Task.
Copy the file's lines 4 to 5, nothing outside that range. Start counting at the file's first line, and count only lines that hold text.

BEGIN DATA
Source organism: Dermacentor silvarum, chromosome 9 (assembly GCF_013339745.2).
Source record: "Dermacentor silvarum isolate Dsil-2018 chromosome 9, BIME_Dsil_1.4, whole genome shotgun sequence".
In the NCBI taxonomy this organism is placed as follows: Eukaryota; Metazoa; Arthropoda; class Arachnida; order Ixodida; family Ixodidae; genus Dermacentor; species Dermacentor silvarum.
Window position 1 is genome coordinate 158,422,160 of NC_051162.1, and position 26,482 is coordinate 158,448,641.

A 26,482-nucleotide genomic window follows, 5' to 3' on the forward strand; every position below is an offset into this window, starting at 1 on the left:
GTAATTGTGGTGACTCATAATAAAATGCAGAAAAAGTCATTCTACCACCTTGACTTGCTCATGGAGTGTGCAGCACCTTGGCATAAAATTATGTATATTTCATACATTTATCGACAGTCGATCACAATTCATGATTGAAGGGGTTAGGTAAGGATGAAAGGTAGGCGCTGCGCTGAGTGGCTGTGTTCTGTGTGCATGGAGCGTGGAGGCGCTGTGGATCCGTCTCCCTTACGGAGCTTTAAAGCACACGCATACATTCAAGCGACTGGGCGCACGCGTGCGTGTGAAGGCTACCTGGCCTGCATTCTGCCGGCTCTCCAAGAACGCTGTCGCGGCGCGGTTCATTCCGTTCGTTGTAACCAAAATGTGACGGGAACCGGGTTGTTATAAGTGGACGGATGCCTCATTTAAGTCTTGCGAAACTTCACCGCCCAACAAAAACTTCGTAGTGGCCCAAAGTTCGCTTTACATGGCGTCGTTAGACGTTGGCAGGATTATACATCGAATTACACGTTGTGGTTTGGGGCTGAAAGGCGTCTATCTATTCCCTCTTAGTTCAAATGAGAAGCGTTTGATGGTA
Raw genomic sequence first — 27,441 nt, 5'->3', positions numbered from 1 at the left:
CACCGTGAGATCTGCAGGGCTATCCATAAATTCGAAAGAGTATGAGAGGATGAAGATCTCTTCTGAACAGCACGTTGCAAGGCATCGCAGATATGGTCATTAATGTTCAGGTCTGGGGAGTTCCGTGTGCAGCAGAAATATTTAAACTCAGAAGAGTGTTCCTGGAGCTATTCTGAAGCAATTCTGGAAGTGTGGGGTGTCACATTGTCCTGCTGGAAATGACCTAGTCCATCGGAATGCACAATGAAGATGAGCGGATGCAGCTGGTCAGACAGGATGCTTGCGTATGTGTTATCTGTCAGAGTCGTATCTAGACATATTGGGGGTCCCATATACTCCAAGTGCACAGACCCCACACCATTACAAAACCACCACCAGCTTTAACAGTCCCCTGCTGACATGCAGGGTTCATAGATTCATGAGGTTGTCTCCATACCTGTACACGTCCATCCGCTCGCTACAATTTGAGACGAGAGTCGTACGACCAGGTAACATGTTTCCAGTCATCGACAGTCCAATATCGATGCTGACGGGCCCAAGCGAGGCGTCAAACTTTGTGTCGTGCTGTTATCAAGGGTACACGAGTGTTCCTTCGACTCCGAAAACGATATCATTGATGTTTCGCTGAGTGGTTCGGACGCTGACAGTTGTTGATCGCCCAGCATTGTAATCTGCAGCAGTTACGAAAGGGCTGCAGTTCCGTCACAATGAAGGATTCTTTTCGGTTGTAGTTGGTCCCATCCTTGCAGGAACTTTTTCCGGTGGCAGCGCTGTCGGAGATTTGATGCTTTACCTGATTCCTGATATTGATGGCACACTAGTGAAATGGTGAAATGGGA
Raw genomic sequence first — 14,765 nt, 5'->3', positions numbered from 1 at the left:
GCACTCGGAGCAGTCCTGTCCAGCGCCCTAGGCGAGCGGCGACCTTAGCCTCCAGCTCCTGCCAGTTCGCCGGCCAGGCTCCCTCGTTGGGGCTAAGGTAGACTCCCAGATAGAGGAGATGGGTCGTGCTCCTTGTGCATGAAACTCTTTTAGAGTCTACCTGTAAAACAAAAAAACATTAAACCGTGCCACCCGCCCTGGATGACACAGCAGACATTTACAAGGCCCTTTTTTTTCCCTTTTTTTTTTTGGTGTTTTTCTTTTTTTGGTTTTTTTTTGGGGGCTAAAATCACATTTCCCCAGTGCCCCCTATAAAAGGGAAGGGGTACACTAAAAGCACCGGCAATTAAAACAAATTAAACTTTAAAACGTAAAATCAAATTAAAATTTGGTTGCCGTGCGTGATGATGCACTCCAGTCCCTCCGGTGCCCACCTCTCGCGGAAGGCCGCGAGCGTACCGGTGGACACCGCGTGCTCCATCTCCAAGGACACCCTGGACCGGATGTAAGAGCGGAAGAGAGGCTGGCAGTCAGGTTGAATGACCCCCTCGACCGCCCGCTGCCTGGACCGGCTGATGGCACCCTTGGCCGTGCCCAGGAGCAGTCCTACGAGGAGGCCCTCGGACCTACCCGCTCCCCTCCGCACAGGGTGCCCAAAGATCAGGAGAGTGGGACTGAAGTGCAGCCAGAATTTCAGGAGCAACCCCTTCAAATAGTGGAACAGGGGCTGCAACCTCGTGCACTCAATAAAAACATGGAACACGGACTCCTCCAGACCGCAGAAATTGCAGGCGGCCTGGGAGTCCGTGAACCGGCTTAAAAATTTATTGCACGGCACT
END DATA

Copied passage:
Window position 1 is genome coordinate 158,422,160 of NC_051162.1, and position 26,482 is coordinate 158,448,641.

A 26,482-nucleotide genomic window follows, 5' to 3' on the forward strand; every position below is an offset into this window, starting at 1 on the left: